20 Best Artistic & Modern Wine Label Design Examples
Most individuals don’t take enough interest in wine to have a favorite brand they consistently turn to, unlike many other items that are easily recognized by their brands.
As a result, one of the most vital marketing resources available to wine producers in wine label design. Wine labels are there to attract our attention, with anything from beautiful, contemporary designs to those that inject some fun into an often stuffy sector.
The flavor, variety, and even the circumstance that a specific bottle of wine is most suited for are all conveyed on wine labels. The target market of the winemaker, whether we’re talking about younger partygoers who want quirky labels or wine specialists who prefer a classic label, is what matters most. They transmit a mood tailored to capture that market.
There is fierce market competition because there are so many different varieties of wines from so many different places. More than ever, winemakers depend on label and brand design to increase sales. Check out some of the top wine label designs from today.
The nine wines produced by the Austrian winery Gut Oggau vary in age and flavor. Jung v. Matt was charged with creating the labels and packaging for these wines. They gave each wine a face, a backstory, and a name because, like a person, each wine has a unique personality. I adore this concept! To choose who or which is my favorite personality, I’d love to sample them all.
As the wines evolve, the labels will now change annually. The logo is the only item that hasn’t changed. All that the cellar represents is encapsulated in its pencil lines, including ongoing work and experiments with new sites, vineyards, soil types, varietals, and aging techniques. The place serves as the winery’s primary and multifaceted departure point. (This is this year’s labels’ primary emphasis.)
Nocturnalis / Durinalis
Some of today’s top designers view that short stretch of glass paper when it comes to wine packaging as a blank canvas, a place for both art and communication, a place where a designer may convey a tale to a potential customer of fine wine.
The distinction between white and red wines can seem like night and day to some wine enthusiasts. Two wines, a Cabernet Sauvignon and a Sauvignon Blanc have packaging designs by designer Marcel Buerkle that reflect the dynamic essence of the fermented grape. His Nocturnalis and Durinalis wine label designs are influenced by the moon, sun, and earth’s motion about them. These labels show their movements over the sky, evoking a sense of awe for what awaits people who pop these corks.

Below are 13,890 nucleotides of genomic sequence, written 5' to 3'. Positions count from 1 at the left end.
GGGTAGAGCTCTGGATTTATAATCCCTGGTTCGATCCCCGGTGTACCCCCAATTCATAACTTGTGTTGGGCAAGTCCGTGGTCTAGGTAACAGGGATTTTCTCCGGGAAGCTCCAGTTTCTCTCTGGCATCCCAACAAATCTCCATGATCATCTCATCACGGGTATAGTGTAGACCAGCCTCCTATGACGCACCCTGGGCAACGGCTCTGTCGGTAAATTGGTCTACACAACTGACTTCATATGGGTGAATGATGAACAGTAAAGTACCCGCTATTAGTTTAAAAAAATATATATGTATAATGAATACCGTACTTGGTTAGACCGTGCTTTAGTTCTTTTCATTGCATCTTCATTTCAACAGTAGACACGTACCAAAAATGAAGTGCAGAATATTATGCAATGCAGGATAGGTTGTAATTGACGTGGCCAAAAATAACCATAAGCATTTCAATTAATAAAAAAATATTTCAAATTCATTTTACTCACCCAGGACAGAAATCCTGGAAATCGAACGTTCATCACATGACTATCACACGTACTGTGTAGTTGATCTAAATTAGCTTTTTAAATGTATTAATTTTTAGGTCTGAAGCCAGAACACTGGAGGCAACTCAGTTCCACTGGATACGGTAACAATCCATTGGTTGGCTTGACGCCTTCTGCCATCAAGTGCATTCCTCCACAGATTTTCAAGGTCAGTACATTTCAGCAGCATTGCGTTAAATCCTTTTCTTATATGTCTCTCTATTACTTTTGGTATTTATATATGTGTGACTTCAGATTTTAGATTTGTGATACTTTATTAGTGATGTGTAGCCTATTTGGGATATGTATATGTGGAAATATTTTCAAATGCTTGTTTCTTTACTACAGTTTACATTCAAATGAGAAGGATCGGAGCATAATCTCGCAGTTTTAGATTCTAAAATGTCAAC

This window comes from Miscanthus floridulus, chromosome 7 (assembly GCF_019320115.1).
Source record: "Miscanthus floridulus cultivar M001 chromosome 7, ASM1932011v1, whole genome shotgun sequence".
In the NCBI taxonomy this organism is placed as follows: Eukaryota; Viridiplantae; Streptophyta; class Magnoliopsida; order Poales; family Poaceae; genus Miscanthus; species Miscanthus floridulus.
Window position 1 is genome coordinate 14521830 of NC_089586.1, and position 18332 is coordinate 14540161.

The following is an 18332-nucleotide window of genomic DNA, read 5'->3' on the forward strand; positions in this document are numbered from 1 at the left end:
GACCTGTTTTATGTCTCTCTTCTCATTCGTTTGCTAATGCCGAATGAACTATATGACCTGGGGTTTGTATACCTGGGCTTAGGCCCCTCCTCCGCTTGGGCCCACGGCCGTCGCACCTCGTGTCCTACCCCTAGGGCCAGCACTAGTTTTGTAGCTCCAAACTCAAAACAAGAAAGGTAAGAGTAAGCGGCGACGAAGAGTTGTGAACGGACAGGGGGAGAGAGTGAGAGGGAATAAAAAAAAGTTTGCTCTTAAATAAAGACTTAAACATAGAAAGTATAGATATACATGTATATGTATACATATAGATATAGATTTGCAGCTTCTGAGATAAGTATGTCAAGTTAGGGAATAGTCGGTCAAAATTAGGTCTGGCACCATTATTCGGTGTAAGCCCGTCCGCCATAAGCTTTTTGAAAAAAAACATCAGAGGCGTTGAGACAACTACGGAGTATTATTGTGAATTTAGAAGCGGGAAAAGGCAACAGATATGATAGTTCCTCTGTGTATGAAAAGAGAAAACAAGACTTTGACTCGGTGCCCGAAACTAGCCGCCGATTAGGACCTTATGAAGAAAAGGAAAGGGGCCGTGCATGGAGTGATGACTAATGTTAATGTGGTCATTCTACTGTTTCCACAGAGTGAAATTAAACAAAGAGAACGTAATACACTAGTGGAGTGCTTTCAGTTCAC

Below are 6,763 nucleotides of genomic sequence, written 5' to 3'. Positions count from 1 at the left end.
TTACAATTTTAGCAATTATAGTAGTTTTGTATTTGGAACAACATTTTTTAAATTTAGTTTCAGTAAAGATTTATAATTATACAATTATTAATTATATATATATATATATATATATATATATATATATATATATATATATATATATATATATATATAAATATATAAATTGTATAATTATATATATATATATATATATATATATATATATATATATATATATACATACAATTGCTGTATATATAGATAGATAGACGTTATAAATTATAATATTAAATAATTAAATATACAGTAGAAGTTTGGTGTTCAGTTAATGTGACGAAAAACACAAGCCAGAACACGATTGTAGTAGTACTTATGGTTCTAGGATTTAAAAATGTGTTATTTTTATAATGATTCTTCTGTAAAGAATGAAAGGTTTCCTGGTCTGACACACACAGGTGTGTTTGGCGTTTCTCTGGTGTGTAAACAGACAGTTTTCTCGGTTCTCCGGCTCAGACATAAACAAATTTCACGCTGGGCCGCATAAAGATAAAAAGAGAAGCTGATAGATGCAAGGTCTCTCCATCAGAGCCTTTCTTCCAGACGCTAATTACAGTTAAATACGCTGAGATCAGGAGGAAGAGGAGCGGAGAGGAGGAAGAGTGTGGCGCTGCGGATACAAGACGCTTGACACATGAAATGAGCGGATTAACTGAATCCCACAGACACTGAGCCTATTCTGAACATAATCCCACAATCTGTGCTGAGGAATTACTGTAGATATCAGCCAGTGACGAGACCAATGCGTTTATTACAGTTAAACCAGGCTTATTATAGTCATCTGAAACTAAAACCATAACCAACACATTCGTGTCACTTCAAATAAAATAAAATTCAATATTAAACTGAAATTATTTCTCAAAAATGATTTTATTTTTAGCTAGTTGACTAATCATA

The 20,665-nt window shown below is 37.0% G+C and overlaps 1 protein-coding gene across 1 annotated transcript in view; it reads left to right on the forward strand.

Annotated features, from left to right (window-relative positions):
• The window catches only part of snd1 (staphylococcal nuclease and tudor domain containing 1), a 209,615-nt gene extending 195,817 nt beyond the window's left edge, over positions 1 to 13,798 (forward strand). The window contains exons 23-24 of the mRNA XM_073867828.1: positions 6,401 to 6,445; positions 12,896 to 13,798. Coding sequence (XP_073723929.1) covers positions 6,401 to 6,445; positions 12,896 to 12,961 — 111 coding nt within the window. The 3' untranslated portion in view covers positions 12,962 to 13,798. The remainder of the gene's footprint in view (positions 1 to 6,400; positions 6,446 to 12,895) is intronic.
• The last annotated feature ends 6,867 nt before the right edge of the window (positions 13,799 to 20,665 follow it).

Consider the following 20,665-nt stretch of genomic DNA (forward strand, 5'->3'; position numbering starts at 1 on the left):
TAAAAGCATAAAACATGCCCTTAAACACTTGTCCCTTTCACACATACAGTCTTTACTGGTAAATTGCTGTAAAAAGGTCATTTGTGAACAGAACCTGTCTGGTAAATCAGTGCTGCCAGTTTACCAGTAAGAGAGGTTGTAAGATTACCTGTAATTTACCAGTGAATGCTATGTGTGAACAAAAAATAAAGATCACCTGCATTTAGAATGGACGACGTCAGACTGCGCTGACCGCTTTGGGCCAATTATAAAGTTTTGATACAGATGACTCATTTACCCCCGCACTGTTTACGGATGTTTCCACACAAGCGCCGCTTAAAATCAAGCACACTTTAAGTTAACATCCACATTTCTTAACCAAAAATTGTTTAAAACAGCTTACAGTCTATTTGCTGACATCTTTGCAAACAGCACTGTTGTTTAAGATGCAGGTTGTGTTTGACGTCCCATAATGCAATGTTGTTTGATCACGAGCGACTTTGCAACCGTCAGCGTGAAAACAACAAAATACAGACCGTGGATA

“The Quest wine labels were created for Chalice Bridge Estate, a grower in Margaret River.
We were asked to suggest a solution for their mid-tier range of wines that would better reflect their desired positioning after working with the client to build their brand strategy.
We suggested creating a line of high-end wines called The Quest that is modeled after legends about the Knights Templar and the search for the Holy Grail. The idea honors the client’s exclusive collection of wines dubbed The Chalice, which stands for the Holy Grail of winemaking.
Snake + Herring
To launch their new wine project at the beginning of 2011, Snake (the winemaker) and Herring (the wine purveyor) contacted brain cells. They set out to build a wine package that would stand out from the competition with a clear goal statement in hand.
The image on the label shows Snake and Herring scouring the West Australian countryside in a grape balloon seeking wines of the highest caliber. The full-bleed image has a storybook-like touch and is extremely detailed. The top-tier wine label is more elegant and emphasizes the balloon specifically. Two intricate silk screens, colored foil, and high-build varnish are used to decorate the label.